In our journey to eating insects every day like it's no big deal at all, Maddy and I are more or less still at the "stick powdered insects in all the food" phase, with some exceptions for tasty deep-fried mealworms. But that doesn't mean we aren't trying out a wide variety of insect-powder-infused food to see what it's like. We want to find dishes that really work well to complement the flavours of the insects we're eating, and gnocchi definitely delivered.
As part of some recipe development I'm doing right now, I've been cooking a lot of potatoes. Like, a lot. And when I saw a video of someone making gnocchi, I figured why not make that? I literally had the potatoes ready to go. Now, that first gnocchi was insect-free, but as we ate it I thought that the rich earthiness of our ground cricket would go well with it. So I whipped up some more gnocchi, this time with a generous helping of cricket meal, and we ate it with finely chopped green onion and some hoisin sauce.
The texture of the pasta was a bit different than the traditional kind: it was less springy, but the texture -- and the taste -- were perfect! The cricket worked with the potato, and the added hoisin sent it out of this world. It was seriously good, and this dish will definitely make it into our rotation.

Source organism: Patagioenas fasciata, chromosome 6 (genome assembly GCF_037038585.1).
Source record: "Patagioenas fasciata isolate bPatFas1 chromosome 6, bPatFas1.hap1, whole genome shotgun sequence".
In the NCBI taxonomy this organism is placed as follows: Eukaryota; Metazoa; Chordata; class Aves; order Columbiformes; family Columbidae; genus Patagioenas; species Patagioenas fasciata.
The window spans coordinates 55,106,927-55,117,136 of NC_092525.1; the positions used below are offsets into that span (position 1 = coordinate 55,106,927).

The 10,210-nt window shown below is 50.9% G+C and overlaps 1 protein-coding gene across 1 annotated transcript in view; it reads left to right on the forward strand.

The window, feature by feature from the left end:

Also, I can make gnocchi now!
A word about the crickets: one of the selling points for people still getting into entomophagy is how mild the flavours of crickets, mealworms, and other insects can be. And it absolutely can! Depending on what you're adding it to and how, you can hardly notice the added protein. But under the right circumstances, and in the right concentrations, it can massively alter the flavour of what you're making. For example, I added the flour and cricket meal right after taking the potatoes out of the water they'd boiled in: they were steaming. The scent of the cricket on its own, out of the bag, was mild, but when I mixed it with the the potato and the steam hit it? It was unreal. It was intense. Cricket powder smells like dirt, like pleasant memories of tilling fresh soil. And here that smell was almost overwhelmingly strong. The word that comes to mind is pungent, but I absolutely mean that in a good way. It smelled incredible.
Trust me, you've never smelled anything quite like it.
Intrigued? Want to try your hand at this spin on an Italian classic? Then read on and cook on!